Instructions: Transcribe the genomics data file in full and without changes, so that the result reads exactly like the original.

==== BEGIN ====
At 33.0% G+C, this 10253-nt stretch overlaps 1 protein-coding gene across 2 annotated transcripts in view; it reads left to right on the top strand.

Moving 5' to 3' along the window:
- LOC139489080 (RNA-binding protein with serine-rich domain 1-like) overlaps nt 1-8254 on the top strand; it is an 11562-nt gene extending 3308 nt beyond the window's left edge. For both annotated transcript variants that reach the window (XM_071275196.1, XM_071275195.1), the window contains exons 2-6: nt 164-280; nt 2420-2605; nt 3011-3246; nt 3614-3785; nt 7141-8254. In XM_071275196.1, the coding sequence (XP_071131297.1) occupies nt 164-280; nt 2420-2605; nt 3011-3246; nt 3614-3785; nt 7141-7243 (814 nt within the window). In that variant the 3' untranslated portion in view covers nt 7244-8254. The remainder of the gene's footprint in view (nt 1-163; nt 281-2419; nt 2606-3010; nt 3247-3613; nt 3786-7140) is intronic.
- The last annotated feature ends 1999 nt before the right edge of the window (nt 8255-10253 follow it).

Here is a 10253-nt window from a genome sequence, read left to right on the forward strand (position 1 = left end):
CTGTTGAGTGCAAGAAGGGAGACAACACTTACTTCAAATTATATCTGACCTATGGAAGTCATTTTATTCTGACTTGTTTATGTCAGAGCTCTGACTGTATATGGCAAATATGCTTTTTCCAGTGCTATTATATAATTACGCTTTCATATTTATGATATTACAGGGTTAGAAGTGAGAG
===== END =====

At 33.0% G+C, this 10253-nt stretch overlaps 1 protein-coding gene across 2 annotated transcripts in view; it reads left to right on the top strand.

Moving 5' to 3' along the window:
- LOC139489080 (RNA-binding protein with serine-rich domain 1-like) overlaps nt 1-8254 on the top strand; it is an 11562-nt gene extending 3308 nt beyond the window's left edge. For both annotated transcript variants that reach the window (XM_071275196.1, XM_071275195.1), the window contains exons 2-6: nt 164-280; nt 2420-2605; nt 3011-3246; nt 3614-3785; nt 7141-8254. In XM_071275196.1, the coding sequence (XP_071131297.1) occupies nt 164-280; nt 2420-2605; nt 3011-3246; nt 3614-3785; nt 7141-7243 (814 nt within the window). In that variant the 3' untranslated portion in view covers nt 7244-8254. The remainder of the gene's footprint in view (nt 1-163; nt 281-2419; nt 2606-3010; nt 3247-3613; nt 3786-7140) is intronic.
- The last annotated feature ends 1999 nt before the right edge of the window (nt 8255-10253 follow it).

Here is a 10253-nt window from a genome sequence, read left to right on the forward strand (position 1 = left end):
CTGTTGAGTGCAAGAAGGGAGACAACACTTACTTCAAATTATATCTGACCTATGGAAGTCATTTTATTCTGACTTGTTTATGTCAGAGCTCTGACTGTATATGGCAAATATGCTTTTTCCAGTGCTATTATATAATTACGCTTTCATATTTATGATATTACAGGGTTAGAAGTGAGAG